Most family members, who have loved ones who are using, feel overwhelmed, hopeless, helpless, and alone. Anyone can come to a group: parents, grandparents, spouses, partners, adult children, friends of people who are using – all are welcome.
The groups help family members make small but impactful changes in how they relate to their loved one who is using. Group members report being less frustrated and having more hope about their situations. They report having more productive conversations with their loved ones about their choices, and they feel more helpful. And most importantly, their loved ones sometimes make surprising changes in a healthy direction.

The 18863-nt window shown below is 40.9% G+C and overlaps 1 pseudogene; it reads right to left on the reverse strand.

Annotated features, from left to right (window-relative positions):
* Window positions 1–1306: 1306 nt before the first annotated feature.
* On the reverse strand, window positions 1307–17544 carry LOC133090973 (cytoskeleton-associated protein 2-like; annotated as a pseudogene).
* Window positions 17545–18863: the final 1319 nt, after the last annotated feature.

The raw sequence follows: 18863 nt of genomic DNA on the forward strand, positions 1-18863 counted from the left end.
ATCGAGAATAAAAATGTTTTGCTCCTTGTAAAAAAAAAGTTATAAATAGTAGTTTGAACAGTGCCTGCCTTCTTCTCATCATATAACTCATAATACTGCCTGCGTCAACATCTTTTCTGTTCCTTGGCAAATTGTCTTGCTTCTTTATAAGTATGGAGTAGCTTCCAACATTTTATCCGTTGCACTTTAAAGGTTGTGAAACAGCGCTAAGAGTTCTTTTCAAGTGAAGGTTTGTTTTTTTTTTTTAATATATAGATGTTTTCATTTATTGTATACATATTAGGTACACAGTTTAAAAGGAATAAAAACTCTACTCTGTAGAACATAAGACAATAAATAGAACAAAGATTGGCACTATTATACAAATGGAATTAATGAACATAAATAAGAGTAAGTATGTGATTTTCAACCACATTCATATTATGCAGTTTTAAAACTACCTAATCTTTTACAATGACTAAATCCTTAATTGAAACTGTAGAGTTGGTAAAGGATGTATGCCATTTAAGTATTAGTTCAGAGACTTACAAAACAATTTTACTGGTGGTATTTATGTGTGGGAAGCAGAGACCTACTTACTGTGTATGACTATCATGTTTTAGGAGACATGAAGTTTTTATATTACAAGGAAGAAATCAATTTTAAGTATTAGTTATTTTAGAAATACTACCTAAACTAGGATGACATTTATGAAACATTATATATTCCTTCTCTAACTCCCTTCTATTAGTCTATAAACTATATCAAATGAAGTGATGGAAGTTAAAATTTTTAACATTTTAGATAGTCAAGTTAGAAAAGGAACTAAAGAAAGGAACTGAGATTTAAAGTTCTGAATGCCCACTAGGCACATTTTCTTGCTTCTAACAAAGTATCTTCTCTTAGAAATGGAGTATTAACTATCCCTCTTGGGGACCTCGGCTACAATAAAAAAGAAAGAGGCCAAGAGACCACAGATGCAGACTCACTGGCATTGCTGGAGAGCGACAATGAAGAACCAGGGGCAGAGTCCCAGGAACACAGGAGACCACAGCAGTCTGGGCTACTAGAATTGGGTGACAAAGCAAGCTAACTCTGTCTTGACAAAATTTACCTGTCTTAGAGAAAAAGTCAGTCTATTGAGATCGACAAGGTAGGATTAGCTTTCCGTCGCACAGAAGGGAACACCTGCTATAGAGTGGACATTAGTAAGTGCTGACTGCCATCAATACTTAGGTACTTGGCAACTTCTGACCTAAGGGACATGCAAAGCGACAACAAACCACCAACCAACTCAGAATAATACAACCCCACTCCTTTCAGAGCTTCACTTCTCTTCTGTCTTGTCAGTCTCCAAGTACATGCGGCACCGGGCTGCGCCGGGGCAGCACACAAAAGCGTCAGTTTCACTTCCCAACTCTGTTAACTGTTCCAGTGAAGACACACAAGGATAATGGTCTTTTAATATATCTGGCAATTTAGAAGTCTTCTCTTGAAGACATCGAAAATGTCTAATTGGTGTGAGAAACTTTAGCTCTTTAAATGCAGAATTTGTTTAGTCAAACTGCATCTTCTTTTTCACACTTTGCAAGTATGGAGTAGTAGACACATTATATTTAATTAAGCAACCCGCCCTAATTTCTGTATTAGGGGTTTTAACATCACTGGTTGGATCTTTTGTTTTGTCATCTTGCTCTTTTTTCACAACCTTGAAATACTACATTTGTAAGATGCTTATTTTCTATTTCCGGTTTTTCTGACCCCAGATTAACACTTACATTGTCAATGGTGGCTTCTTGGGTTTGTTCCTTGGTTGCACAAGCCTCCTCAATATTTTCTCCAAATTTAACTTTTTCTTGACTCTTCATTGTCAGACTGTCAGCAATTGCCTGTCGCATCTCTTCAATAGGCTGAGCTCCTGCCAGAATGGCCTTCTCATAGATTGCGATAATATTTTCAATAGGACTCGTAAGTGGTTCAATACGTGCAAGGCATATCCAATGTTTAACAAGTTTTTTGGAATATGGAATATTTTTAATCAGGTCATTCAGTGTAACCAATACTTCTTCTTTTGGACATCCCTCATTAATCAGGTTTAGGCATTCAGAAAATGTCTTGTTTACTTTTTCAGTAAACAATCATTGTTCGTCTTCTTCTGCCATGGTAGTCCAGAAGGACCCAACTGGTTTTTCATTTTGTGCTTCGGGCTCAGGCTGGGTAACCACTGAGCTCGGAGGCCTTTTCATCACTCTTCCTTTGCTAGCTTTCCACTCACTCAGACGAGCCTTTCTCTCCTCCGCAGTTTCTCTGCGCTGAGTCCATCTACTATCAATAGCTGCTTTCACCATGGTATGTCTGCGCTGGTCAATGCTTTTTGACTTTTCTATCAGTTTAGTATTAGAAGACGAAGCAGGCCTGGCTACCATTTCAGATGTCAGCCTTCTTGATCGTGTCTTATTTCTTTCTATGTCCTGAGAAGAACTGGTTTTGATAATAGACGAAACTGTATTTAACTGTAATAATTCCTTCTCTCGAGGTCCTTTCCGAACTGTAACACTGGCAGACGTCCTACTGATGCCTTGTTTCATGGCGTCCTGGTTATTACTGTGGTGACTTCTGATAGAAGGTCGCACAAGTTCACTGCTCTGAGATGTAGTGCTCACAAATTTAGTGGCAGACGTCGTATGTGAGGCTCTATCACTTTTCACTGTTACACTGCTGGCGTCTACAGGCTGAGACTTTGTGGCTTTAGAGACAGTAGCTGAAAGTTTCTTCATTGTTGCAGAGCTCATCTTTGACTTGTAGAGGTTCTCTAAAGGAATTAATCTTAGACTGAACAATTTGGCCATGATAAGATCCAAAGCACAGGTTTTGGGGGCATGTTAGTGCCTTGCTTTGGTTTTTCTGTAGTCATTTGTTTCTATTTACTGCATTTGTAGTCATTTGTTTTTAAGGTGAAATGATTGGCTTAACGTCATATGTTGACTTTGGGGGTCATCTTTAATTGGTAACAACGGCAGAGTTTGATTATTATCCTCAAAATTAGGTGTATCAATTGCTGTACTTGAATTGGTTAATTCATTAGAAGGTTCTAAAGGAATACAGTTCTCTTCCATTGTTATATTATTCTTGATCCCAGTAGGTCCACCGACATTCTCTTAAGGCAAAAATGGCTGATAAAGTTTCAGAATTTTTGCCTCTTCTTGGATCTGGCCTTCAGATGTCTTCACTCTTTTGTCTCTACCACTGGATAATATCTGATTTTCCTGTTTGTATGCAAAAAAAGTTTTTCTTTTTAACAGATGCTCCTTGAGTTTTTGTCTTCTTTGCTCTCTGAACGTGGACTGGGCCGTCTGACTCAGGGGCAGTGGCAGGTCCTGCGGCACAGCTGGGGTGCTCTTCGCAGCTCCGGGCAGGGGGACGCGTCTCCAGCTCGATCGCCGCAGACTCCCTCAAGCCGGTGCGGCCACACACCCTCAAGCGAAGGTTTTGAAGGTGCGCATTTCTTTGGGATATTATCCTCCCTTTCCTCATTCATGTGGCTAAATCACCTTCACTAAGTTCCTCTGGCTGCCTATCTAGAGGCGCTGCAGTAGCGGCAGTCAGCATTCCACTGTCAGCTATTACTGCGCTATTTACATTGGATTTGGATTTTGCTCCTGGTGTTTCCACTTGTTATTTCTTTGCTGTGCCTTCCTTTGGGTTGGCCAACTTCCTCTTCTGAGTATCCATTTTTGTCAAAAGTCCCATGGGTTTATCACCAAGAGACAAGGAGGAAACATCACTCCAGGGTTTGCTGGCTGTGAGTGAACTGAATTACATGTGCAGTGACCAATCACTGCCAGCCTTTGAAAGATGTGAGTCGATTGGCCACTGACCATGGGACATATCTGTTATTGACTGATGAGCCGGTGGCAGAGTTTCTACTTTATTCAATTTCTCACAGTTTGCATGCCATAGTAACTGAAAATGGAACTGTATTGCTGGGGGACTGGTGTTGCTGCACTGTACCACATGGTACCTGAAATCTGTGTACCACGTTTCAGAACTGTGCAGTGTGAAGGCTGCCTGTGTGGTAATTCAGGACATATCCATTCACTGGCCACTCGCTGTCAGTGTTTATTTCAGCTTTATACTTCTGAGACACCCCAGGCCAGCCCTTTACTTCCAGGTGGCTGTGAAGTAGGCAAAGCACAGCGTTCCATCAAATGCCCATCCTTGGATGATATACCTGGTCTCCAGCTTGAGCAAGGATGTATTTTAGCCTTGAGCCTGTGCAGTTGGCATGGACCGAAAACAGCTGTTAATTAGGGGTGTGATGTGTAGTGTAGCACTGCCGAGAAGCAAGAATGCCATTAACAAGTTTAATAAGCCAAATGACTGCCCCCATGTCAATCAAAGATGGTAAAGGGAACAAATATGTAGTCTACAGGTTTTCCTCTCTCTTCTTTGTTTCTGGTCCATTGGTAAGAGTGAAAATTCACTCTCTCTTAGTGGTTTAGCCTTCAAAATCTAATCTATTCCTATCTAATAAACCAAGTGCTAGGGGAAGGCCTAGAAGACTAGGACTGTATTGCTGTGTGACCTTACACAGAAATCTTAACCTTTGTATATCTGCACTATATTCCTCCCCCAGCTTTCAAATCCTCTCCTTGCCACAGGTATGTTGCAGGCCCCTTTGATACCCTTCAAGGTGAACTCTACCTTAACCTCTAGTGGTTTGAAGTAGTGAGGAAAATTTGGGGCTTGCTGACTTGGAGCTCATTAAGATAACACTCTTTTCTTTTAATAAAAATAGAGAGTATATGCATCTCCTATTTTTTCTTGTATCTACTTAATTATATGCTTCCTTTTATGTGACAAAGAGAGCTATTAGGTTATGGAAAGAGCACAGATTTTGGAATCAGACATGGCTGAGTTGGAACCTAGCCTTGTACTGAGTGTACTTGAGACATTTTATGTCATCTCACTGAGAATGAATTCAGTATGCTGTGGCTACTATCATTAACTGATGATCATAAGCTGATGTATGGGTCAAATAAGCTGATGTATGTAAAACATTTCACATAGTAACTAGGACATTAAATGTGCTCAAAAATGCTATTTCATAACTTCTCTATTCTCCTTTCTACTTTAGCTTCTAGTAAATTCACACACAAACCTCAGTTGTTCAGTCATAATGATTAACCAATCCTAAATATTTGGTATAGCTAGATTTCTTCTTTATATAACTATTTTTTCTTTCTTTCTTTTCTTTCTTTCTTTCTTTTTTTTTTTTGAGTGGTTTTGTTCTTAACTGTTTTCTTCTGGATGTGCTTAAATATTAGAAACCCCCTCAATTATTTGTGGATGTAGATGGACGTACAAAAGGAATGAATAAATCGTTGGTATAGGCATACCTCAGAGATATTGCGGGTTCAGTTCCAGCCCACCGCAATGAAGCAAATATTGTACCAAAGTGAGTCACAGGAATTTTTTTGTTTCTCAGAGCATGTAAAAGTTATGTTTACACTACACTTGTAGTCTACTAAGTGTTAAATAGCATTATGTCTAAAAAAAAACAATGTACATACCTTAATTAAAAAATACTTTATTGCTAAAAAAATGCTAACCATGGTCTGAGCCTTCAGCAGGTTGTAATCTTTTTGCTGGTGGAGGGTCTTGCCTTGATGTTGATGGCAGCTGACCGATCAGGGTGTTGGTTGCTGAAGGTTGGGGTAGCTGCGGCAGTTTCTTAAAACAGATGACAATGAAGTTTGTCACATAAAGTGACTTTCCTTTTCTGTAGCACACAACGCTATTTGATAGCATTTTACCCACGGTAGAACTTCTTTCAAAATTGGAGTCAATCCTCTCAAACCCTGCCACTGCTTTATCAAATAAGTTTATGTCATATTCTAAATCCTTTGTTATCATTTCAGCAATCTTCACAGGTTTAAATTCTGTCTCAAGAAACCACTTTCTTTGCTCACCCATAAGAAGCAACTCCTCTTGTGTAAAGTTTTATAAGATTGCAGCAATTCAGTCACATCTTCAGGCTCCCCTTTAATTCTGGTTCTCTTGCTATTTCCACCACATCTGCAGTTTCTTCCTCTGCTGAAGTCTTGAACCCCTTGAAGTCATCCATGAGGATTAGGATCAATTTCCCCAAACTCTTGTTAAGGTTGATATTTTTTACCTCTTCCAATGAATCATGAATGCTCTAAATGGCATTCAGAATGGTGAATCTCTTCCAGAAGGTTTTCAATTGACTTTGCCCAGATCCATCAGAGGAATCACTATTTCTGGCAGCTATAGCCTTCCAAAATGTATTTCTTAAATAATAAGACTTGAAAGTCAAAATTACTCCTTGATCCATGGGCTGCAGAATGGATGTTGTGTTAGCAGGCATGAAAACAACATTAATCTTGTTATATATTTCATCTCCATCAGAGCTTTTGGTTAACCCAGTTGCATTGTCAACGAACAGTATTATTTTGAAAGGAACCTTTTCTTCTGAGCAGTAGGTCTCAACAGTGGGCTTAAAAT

Group members learn “how to take control of their lives, and as part of this process, to change their interactions with their loved one in ways that promote positive behavioral change.” (Jeff Foote, Beyond Addiction).